Our brains prefer the status quo because the patterns it uses to help you make sense of the world are understood, and humans prefer the status quo because it’s certain.
Yet the status quo isn’t much fun anymore – a continuous stream of emails, phone calls, meetings and crises; today’s way of dealing with change aren’t terribly effective anymore. Thinking beyond the status quo means admitting there are no right answers, and that strategic uncertainty is a fact of life.
We know we need to think differently about how we do things today to be able to deal proactively with the changing environment in which organisations exist, to know what’s important and what’s not, and to craft strategy in response to that change proactively rather than finding the only option is to react.
These FIVE key questions will get you started on the thinking journey beyond the status-quo. Answer these questions honestly and you will begin moving beyond the formulaic thinking that besets strategy development today, and you will be able to be proactive in your responses to change.
1. Am I willing to challenge my own taken for granted assumptions about how I see the world?
Thinking beyond the status quo means changing how you think about and make sense of the world around you today. Seeing it through new eyes, free of your brain’s taken for granted patterns of understanding. Acknowledging that your perspectives, while valid today, will probably not be reasonable in the future.
2. Do I regard thinking about the future as work or a luxury?
The thinking process and outcomes are hard to measure using conventional methods, and measurement is a primary driver of business operations today. That’s fine, but why do we crave time to think today? There’s a saying that if you don’t think about the future today, you’ll end up a bit player in someone else’s future, and that’s a real possibility if you are always too busy to think.
3. Do I monitor change on a continuing basis?
Find the space for thinking is one thing, ensuring you are have high quality information about changes affecting your organisation’s future is another. Many organisations explore the future as a snapshot when a strategic plan is being reviewed, or when there’s a major trend disrupting an industry. To break patterned thinking today, deep understanding of emerging patterns of change are needed, and identifying patterns is only possible if you monitor change continuously.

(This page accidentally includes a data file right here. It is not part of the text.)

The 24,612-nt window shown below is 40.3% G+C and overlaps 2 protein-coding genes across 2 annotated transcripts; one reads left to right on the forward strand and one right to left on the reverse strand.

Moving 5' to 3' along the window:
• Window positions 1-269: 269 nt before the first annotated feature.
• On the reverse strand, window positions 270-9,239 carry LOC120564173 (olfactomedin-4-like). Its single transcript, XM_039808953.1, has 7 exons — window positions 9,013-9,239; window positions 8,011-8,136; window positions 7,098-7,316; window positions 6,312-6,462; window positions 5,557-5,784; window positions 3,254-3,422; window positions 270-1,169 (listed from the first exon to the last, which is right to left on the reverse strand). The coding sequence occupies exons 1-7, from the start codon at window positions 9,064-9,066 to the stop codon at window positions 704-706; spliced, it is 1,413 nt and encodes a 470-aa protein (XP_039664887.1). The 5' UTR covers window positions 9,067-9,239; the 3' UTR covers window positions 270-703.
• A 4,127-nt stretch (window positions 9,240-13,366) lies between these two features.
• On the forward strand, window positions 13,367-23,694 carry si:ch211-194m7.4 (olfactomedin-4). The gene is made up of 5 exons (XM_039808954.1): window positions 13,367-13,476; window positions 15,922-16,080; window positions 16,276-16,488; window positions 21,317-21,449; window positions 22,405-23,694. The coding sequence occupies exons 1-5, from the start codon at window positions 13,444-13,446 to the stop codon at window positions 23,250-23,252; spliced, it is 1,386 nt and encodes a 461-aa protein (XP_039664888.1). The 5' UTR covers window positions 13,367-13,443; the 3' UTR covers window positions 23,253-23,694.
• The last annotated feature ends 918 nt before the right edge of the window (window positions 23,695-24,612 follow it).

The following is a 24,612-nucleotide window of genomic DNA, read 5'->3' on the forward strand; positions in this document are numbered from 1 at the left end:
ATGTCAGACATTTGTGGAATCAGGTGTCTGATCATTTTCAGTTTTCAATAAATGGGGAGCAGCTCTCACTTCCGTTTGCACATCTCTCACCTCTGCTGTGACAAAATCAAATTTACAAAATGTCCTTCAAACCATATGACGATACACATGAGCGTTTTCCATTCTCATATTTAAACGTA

4. Is there support in the organisation for new ways of thinking that I can use?
It’s one thing for you to think beyond the status quo. For the new thinking to become valuable for your organisation as a whole, you need to tap into existing resources and seek support from what Andy Hines in his audit for organisational futurists calls bridge builders – those people who know how to get things done. And let’s be honest, there’s not much point trying to think beyond the status quo in an organisational sense unless the CEO is on board.
5. How much time and energy am I willing to invest in moving my thinking beyond the status quo?
It’s really easy to say you want to think systematically about the future, and really difficult to invest the time, energy and resources needed to do that in ways that get you the outcomes you need. Strategy books and blogs are full of tips and hints about how to bring the future into your plans, yet very few of them explore the need to think in new ways. They suggest new structures and processes, and people in organisations sigh because nothing fundamental changes. New ways of thinking come before new processes.
Summary: The ability to think beyond the status-quo is an innate mental capacity. It just needs to be surfaced and used in a conscious and collaborative way in organisations. We can all do it if we challenge the habitual patterns set up by our brains about what we do and how we do it and embrace the idea that thinking is work too.
Image: Painting “Fork in the Road” by artist Kate Scott